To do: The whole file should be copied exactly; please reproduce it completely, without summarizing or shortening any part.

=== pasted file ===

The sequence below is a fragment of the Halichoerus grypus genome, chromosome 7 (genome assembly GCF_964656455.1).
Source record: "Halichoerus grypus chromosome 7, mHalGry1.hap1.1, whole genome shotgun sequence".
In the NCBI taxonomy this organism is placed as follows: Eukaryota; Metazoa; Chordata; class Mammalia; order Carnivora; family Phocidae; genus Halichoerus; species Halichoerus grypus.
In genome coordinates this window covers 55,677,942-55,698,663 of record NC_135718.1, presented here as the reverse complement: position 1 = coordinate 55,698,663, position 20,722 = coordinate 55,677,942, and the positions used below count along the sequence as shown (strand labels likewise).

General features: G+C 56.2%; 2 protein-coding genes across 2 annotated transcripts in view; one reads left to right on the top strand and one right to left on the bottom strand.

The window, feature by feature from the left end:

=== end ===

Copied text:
The sequence below is a fragment of the Halichoerus grypus genome, chromosome 7 (genome assembly GCF_964656455.1).
Source record: "Halichoerus grypus chromosome 7, mHalGry1.hap1.1, whole genome shotgun sequence".
In the NCBI taxonomy this organism is placed as follows: Eukaryota; Metazoa; Chordata; class Mammalia; order Carnivora; family Phocidae; genus Halichoerus; species Halichoerus grypus.
In genome coordinates this window covers 55,677,942-55,698,663 of record NC_135718.1, presented here as the reverse complement: position 1 = coordinate 55,698,663, position 20,722 = coordinate 55,677,942, and the positions used below count along the sequence as shown (strand labels likewise).

General features: G+C 56.2%; 2 protein-coding genes across 2 annotated transcripts in view; one reads left to right on the top strand and one right to left on the bottom strand.

The window, feature by feature from the left end: